Culturally Responsive Teaching: When and How High School Teachers Should Cross Cultural Boundaries To Reach Students.Report as inadecuate




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In the 1980s several qualitative studies of midwestern public high schools that serve students of color were conducted. Many teachers attempted to reach these students by adopting culturally responsive teaching strategies. While some teachers insisted that abandoning traditional pedagogy was to give up on socially legitimate teaching, others tried to narrow the social distance between themselves and their students by building personal relationships and by taking students' ways of life into account in making decisions about teaching. Anecdotes and vignettes illustrate some successful and unsuccessful approaches. Some teachers who tried to bridge cultural differences were perceived as condescending or phony or were criticized by students for ignoring things students thought they would need to know in the mainstream world of education and society. Observation of successful teachers suggests that it is important for the teacher to act in a manner that students regard as appropriate for teachers, to provide them with information needed for mainstream educational activities, to acknowledge their social identities and cultures in curriculum and instruction, and to invite them to explore multicultural perspectives. (Contains 17 references.) (SLD)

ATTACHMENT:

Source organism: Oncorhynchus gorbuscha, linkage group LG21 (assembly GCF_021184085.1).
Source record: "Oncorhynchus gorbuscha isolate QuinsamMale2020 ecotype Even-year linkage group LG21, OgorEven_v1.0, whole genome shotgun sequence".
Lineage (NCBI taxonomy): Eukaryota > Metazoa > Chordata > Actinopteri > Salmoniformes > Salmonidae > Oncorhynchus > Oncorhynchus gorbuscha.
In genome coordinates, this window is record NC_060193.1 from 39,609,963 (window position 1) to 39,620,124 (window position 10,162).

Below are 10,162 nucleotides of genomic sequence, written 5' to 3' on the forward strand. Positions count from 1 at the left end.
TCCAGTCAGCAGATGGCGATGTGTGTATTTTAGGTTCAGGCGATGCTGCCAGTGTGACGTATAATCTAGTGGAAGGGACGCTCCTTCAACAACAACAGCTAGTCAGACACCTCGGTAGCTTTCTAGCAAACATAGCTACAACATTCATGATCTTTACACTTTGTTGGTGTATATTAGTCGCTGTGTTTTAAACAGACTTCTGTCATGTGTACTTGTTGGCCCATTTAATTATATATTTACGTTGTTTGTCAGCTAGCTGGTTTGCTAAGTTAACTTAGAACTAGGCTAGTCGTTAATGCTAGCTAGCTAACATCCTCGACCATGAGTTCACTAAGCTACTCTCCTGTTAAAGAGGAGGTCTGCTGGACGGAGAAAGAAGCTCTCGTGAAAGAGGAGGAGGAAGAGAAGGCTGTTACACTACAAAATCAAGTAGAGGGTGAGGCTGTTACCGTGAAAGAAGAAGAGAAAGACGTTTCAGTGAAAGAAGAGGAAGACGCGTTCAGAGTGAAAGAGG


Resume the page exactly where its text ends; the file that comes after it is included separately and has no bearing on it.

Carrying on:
Descriptors: American Indians, Black Students, College Preparation, Cultural Awareness, Cultural Differences, Curriculum Development, High School Students, High Schools, Minority Groups, Multicultural Education, Public Schools, Qualitative Research, Secondary School Teachers, Student Attitudes, Teacher Expectations of Students, Teacher Role, Teacher Student Relationship, Teaching Methods, Traditionalism











Author: Hemmings, Annette

Source: https://eric.ed.gov/?q=a&ft=on&ff1=dtySince_1992&pg=12487&id=ED376242







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